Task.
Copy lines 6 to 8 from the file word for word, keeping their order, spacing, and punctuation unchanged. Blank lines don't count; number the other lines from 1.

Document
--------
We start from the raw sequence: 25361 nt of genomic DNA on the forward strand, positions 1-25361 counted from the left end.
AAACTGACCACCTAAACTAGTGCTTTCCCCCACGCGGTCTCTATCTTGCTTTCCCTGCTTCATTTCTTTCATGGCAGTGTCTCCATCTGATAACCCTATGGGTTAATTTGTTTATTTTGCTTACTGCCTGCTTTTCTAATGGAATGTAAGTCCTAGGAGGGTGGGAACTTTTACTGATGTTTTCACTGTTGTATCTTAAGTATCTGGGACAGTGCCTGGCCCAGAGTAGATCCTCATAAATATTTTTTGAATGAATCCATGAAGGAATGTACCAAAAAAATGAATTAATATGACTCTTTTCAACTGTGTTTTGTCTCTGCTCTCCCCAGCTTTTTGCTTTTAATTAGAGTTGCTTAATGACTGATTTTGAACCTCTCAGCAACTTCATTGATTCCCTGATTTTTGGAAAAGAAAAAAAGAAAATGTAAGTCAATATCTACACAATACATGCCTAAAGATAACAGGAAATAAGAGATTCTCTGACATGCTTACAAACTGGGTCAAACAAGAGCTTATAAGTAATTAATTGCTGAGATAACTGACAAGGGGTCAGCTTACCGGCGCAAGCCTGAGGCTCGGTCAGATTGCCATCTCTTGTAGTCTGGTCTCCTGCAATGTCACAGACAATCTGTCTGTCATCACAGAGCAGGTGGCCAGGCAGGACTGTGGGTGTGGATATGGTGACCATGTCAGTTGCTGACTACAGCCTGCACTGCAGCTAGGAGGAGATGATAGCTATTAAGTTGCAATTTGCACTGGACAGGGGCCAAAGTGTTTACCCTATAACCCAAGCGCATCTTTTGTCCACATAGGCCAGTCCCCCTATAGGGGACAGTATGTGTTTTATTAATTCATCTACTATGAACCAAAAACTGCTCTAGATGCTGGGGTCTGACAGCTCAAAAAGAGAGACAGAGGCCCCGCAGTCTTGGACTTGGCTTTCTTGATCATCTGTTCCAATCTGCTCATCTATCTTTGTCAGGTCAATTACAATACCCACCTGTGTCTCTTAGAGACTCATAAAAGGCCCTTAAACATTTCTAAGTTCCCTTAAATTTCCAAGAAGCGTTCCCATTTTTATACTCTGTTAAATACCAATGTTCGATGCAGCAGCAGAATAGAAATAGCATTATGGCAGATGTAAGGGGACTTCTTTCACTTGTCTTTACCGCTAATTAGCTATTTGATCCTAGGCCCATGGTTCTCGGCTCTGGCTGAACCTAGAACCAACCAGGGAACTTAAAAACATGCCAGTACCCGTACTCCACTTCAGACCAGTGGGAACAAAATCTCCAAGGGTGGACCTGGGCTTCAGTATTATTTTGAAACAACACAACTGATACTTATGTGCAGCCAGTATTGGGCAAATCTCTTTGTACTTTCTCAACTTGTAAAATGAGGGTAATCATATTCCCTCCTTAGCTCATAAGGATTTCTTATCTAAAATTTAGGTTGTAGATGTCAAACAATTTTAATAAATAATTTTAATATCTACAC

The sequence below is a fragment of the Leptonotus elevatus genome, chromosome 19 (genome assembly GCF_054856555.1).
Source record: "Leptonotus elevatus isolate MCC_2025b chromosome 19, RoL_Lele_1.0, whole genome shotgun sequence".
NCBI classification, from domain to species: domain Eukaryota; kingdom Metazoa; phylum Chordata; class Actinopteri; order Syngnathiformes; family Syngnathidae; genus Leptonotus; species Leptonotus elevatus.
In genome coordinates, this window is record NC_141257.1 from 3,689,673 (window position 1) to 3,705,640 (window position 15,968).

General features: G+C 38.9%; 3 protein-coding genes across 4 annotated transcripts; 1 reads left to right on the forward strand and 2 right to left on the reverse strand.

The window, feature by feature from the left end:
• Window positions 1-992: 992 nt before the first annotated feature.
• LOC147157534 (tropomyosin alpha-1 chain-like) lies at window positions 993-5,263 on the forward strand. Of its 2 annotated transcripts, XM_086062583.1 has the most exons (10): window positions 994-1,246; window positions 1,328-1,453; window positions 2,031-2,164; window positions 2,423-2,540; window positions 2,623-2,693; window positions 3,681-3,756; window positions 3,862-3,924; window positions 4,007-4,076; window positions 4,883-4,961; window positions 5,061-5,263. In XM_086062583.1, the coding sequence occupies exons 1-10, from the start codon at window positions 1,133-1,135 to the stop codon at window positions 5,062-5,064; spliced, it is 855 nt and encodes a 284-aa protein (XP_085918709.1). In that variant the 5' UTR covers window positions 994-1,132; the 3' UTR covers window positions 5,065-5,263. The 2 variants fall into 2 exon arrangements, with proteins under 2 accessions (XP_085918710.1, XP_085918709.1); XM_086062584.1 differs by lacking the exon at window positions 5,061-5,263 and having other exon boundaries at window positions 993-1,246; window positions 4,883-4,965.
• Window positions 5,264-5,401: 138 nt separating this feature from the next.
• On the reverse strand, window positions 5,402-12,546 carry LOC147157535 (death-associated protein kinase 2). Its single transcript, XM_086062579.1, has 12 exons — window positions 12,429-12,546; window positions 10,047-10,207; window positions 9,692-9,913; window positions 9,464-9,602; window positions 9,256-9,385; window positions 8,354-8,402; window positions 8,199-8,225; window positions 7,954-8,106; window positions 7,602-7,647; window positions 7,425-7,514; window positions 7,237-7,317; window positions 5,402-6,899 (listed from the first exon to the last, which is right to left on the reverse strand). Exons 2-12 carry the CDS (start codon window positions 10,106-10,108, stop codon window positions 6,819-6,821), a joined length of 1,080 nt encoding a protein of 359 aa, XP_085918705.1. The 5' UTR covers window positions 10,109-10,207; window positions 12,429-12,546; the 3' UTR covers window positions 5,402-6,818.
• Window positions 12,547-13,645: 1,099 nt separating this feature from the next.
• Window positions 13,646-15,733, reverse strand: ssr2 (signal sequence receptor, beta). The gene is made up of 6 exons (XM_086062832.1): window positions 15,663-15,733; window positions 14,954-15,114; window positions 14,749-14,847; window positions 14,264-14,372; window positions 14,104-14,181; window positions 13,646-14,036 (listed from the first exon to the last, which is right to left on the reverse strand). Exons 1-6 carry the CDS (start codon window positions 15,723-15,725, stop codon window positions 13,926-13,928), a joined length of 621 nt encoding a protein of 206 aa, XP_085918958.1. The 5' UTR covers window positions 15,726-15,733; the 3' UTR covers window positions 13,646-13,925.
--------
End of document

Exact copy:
In genome coordinates, this window is record NC_141257.1 from 3,689,673 (window position 1) to 3,705,640 (window position 15,968).

General features: G+C 38.9%; 3 protein-coding genes across 4 annotated transcripts; 1 reads left to right on the forward strand and 2 right to left on the reverse strand.

The window, feature by feature from the left end: